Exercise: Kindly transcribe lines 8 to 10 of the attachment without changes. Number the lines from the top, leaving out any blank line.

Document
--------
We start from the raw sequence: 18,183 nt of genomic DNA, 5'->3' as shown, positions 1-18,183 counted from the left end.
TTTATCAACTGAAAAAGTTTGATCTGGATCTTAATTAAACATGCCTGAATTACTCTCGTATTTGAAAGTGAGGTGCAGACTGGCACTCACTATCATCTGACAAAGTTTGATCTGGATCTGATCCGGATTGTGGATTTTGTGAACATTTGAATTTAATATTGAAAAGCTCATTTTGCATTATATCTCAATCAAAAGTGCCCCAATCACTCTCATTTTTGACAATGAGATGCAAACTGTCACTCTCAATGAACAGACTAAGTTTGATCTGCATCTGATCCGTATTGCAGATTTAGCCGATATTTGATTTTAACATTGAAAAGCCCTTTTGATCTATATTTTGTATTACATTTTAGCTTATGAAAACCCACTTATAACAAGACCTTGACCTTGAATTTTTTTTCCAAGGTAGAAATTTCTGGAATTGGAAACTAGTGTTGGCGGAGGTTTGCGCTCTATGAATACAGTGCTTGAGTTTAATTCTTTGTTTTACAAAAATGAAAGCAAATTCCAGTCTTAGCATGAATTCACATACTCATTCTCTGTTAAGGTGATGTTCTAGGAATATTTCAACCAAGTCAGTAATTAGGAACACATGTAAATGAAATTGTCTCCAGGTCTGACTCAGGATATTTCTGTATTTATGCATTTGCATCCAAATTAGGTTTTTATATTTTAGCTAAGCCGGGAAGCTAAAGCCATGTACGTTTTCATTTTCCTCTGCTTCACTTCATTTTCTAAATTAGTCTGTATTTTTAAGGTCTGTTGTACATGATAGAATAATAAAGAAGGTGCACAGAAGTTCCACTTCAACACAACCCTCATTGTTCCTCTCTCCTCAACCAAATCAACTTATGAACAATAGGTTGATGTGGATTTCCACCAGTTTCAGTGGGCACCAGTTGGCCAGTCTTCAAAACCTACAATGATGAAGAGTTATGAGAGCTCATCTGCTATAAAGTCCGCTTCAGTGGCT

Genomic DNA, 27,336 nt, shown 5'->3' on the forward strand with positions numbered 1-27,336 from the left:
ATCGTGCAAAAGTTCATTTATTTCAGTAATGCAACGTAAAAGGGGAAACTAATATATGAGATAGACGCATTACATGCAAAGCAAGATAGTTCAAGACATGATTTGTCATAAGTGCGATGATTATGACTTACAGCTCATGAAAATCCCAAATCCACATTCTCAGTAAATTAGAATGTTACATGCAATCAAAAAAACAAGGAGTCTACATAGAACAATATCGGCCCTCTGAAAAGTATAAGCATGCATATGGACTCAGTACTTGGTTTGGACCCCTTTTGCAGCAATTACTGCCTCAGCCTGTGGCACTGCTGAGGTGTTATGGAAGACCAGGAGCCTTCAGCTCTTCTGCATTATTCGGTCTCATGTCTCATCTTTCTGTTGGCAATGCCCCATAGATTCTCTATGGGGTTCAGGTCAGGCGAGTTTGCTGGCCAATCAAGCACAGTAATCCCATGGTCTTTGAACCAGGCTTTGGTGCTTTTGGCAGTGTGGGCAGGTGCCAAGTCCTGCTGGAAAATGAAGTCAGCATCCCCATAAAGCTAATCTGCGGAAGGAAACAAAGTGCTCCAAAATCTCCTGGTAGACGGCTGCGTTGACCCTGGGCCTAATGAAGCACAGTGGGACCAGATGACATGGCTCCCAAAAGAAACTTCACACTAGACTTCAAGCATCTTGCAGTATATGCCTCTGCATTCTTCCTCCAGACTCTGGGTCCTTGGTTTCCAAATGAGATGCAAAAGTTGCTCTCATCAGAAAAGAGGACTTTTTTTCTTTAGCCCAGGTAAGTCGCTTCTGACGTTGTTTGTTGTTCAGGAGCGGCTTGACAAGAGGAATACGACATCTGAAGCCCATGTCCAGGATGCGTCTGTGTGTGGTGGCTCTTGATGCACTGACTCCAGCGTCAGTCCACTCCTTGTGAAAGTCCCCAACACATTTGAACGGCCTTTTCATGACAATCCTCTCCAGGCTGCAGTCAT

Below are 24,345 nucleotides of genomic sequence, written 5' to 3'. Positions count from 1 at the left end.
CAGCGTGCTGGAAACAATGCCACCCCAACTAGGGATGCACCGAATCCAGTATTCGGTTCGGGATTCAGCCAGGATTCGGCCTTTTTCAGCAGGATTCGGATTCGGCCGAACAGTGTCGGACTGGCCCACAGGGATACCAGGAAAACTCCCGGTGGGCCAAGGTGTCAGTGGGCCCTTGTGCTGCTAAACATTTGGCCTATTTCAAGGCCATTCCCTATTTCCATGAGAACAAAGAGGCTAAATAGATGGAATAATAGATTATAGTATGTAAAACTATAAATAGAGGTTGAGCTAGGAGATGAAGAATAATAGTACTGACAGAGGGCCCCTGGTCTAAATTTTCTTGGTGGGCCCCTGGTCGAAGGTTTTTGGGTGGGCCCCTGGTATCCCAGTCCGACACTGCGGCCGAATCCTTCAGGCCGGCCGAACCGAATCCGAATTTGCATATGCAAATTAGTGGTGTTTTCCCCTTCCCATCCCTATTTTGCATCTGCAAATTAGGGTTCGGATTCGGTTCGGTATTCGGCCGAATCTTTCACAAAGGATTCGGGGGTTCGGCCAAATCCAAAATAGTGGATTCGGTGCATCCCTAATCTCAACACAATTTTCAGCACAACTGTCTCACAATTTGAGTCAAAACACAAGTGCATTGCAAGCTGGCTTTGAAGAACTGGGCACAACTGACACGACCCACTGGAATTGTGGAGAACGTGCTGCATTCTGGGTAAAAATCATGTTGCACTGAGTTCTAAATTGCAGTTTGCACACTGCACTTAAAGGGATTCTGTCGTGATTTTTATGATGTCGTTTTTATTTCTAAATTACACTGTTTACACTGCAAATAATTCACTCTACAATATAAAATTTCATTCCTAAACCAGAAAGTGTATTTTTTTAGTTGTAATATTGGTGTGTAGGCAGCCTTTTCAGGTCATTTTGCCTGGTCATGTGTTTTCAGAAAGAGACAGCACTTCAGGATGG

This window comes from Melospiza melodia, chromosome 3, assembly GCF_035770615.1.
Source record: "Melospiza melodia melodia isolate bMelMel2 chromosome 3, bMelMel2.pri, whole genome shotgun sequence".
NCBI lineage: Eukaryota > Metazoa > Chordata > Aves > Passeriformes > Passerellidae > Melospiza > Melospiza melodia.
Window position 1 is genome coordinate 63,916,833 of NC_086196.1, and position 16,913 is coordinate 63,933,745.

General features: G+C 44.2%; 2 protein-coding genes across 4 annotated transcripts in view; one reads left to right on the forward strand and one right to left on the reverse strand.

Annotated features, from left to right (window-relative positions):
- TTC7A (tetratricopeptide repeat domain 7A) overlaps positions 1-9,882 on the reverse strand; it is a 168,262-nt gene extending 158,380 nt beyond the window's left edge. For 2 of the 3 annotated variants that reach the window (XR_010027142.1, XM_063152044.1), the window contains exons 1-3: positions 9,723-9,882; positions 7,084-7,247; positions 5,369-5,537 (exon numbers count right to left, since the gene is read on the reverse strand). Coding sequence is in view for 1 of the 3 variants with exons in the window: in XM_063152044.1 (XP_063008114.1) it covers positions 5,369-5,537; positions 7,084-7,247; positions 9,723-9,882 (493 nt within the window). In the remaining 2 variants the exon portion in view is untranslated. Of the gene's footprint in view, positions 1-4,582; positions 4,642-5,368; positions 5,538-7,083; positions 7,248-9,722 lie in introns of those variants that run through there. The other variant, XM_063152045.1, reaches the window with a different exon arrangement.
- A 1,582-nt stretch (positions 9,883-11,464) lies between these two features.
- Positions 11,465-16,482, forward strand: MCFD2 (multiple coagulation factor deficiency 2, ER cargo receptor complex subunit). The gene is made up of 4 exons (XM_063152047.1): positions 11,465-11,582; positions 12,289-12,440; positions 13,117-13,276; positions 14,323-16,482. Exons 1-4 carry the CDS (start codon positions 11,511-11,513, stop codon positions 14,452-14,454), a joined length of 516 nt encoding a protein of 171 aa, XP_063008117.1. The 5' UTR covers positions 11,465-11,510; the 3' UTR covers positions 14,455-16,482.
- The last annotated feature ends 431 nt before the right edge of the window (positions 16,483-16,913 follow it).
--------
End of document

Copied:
Source record: "Melospiza melodia melodia isolate bMelMel2 chromosome 3, bMelMel2.pri, whole genome shotgun sequence".
NCBI lineage: Eukaryota > Metazoa > Chordata > Aves > Passeriformes > Passerellidae > Melospiza > Melospiza melodia.
Window position 1 is genome coordinate 63,916,833 of NC_086196.1, and position 16,913 is coordinate 63,933,745.